1998 Modeling Social Dynamics in Colonial and Antebellum Slave Architecture: Monticello in Historical Perspective. Unpublished paper presented at the Slavery Housing Conference at the International Center for Jefferson Studies, Thomas Jefferson Foundation, Charlottesville, Virginia. On file at the Department of Archaeology, Thomas Jefferson Foundation, Charlottesville, Virginia.
Neiman, Fraser D.
2008 The lost world of Monticello: an evolutionary perspective. Journal of Anthropological Research 64(2):161-193.
Neiman, Fraser D., Jillian E. Galle , and Derek Wheeler
2003 Chronological Inference and DAACS. Unpublished paper presented at the annual meeting of the Society for Historical Archaeology, Providence, Rhode Island. On file at the Department of Archaeology, Thomas Jefferson Foundation, Charlottesville, Virginia.
Olson, Heather L.
2003 ‘Constantly Employed’: Chronological and Regional Differences in Tool Use at Seven Slave Sites in the Virginia Chesapeake. Unpublished paper presented at the annual meeting of the Society for Historical Archaeology, Providence, Rhode Island. On file at the Department of Archaeology, Thomas Jefferson Foundation, Charlottesville, Virginia.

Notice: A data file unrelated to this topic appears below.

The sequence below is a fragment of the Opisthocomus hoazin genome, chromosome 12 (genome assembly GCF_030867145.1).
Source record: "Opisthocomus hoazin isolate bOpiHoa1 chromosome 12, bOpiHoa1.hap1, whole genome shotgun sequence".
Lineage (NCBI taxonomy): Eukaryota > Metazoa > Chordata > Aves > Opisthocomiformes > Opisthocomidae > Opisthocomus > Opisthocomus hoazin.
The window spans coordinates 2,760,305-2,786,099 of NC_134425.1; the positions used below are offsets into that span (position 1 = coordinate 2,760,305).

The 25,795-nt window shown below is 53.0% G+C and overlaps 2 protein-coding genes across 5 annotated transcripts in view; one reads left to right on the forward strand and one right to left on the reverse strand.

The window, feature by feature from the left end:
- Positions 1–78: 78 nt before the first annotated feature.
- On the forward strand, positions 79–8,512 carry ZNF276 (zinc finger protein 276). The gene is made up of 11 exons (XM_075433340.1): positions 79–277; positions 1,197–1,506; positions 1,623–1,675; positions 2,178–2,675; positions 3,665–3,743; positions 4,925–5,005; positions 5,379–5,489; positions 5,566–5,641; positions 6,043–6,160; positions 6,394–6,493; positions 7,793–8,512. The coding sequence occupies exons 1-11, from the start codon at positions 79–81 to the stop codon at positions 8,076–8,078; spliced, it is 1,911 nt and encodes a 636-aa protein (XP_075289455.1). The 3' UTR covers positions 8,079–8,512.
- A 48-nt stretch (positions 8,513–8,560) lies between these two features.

Sanford, Douglas W.
1985 A Report on the Archaeological Excavations of Servant’s Houses “r,” “s,” and “t,” and the Related Landscape., Monticello Black History/Craft Life Archaeological Project, 1984-1985 In Monticello Black History/Craft Life Archaeological Project, 1984-1985. Progress report. Submitted to the National Endowment for the Humanities. Manuscript on file at the Department of Archaeology, Thomas Jefferson Foundation, Charlottesville, Virginia. pp. 18-23.
Sanford, Douglas W.
1995 The Archaeology of Plantation Slavery at Thomas Jefferson’s Monticello: Context and Process in an American Slave Society. Unpublished Ph.D. dissertation, Department of Anthropology, University of Virginia, Charlottesville, Virginia.
Shumate, M. Scott
1992 Georgian Worldview: Its Definition, History, and Influence on the Material World of Thomas Jefferson. Unpublished M.A. thesis, Department of Anthropology, University of Tennessee, Knoxville, Tennessee.